The conservative British-based news and opinion website—The Commentator—first drew attention to the disruption on Tuesday in a report headlined: Has Saudi Arabia blocked the Jerusalem Post? The article wrote a “A lecturer from Saudi Arabia has claimed that the country is blocking access to the Jerusalem Post website.”
The prominent Saudi blogger and journalist Ahmed Al Omran confirmed on his Twitter feed that the Post website “is blocked,” whilst Haaretz and Ynet are both accessible.
The writer of the Commentator article Ahmed Abdel-Raheem is an Egyptian artist and a PhD student who works as a lecturer at Al-Lith College for Girls, Um Al-Qura University, Saudi Arabia, according to his byline on the website of the Commentator.
He wrote, “Over the past week I have tried to access the website of the newspaper the Jerusalem Post, but every time I click the link of the paper, I have received the message: ‘Sorry, the requested page is unavailable.'”
It remains unclear why the Saudi government banned access to the Post’s website. Sara Miller, the managing Editor of Jpost.com, said: “Since the start of May, there has been an almost 100-percent drop in the number of visits to jpost.com from Saudi Arabia.
Up until April 30, we were getting hundreds of visits from Saudi Arabia every day, and now it is less than 10. There is clearly a demand for news from the Jerusalem Post, and it is a shame that the Saudi regime is proving yet again that it is determined to stifle freedom of thought and expression among its own population.”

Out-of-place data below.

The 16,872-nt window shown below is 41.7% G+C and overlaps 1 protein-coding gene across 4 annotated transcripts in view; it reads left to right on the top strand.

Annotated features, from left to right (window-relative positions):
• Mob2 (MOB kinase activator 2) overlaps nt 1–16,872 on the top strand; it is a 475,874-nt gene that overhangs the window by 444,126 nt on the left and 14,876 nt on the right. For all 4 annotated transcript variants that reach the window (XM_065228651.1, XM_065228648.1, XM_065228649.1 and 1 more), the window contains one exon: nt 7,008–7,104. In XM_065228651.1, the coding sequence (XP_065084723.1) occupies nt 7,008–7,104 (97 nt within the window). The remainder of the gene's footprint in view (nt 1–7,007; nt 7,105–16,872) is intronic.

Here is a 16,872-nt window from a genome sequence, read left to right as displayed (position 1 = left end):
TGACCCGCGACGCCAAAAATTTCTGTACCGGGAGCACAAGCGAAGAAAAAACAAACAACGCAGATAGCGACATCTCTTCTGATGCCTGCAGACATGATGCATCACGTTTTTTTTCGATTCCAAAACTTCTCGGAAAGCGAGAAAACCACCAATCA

Speaking with the Post from London by telephone, Raheem Kassam, the executive editor of The Commentator, said the “Saudis might have kept their eye on the Post for a while and it reached a tipping point.”
He added there have been a lot of stories critical of Saudi Arabia, including reports about the coronavirus affecting the Saudi population.
Kassam said the Jpost stories are “more in depth” about Saudi human rights abuses and the virus and that might be an element to the Saudis interest in blocking access to the Post’s website. “The Gulf countries want to control reporting” about coronavirus and cannot do that with non-Saudi publications in the Middle East, said Kassam.
Post calls and emails to the Saudi Embassy in Berlin and Washington D.C. were not immediately returned.
Ahmed Abdel-Raheem , the writer of the Commentator article, added that “Thinking that there would be a problem with my network or laptop, I tried to surf the news outlet from other networks and laptops, but there was no hope. In the end, I became very sure that the website had been blocked.”
Kassam, the executive editor of The Commentator, said Abdel-Raheem has written for the website “from afar” in Egypt and Saudi Arabia.